I also have to say apples app stores are still lacking after an initial revelation the usability hasn't improved and needs a massive rethink.
Score: 19 Votes (Like | Disagree)
Avatar
102 months ago
Irony

Anybody else find it funny that Amazon is using the "generic" argument when it defended it's "one click shopping" patent so aggressively?

I understand each issue needs to be separate... but seeing that Apple still pays Amazon for the use of the most ridiculous of ridiculous patents... I suggest the same arrangement here. Amazon pays Apple for every purchase through the "appstore."
Score: 15 Votes (Like | Disagree)
Avatar
102 months ago

While both companies may have been using both terms. Clearly Microsoft used the word Program more and possibly had a preference for it.

In the Microsoft world, "Applications" were known as, "Programs". Apple has always called its, "programs", Applications.

You seem very knowledgeable and intelligent. Can you do me a favor ? I'm illeterate and have some homework that needs doing. Can you tell me how many times the word "Application" shows up on this picture vs how many times the word "Program" does ?



It would be very appreciated if you could, simply click the image to zoom in.

:rolleyes:

And can you guys even explain how any of that is relevant to the descriptive "App Store" trademark Apple is trying to acquire and defend ?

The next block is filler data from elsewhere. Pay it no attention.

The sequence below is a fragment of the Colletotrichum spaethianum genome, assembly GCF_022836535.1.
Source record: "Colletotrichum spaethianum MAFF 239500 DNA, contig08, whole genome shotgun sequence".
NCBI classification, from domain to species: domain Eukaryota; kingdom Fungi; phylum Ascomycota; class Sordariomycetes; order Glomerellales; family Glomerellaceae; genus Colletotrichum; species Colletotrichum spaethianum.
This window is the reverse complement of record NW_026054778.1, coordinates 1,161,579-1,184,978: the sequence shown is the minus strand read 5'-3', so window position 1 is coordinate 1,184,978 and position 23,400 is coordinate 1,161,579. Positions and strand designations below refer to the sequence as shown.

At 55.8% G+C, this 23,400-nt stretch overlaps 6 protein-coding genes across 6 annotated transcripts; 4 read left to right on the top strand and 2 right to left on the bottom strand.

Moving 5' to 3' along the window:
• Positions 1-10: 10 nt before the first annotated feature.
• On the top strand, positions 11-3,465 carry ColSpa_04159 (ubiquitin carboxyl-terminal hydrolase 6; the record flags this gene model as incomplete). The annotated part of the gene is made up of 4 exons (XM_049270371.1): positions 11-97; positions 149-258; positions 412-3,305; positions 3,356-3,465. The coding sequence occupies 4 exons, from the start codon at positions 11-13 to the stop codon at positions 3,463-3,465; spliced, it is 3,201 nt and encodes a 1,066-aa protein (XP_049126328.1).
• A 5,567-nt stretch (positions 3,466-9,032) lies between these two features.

Score: 13 Votes (Like | Disagree)
Avatar
102 months ago

In the Microsoft world, "Applications" were known as, "Programs". Apple has always called its, "programs", Applications.

Apple truncated the word, applications, to, App. Then called their new, smaller (file size) applications for iPhone, Apps. Then filed for trademark status of that name, in The App Store.

Microsoft would, theoretically, call their program/s, Prog/s. And hence, The Prog Store. Doesn't sound quite that nice rolling off the tongue, but it would make sense.

Amazon couldn't come up with their own nifty name, so they just "borrowed" Apple's name for their store. Maybe Amazon should have called their store, The DroidApp Store, Drapp Store, Roid Store, The Amazon Store for Little Programs to Run on Android Platform Phones Store.

Just my early morning thoughts. No legal eagle here.


First of all, this little myth you are repeating has been circulated for a while now and its just not true. There are various examples of BOTH companies using BOTH terms throughout the past 30 years.

Second, neither company invented these words. They have been around hundreds of years and are just now being used in terms of computers.

Third, you can't trademark an abbreviation.

Get real
Score: 11 Votes (Like | Disagree)
Avatar
102 months ago
Seems to me this is like Publix and Winn-Dixie arguing over who is allowed to use the title "grocery store".
Score: 11 Votes (Like | Disagree)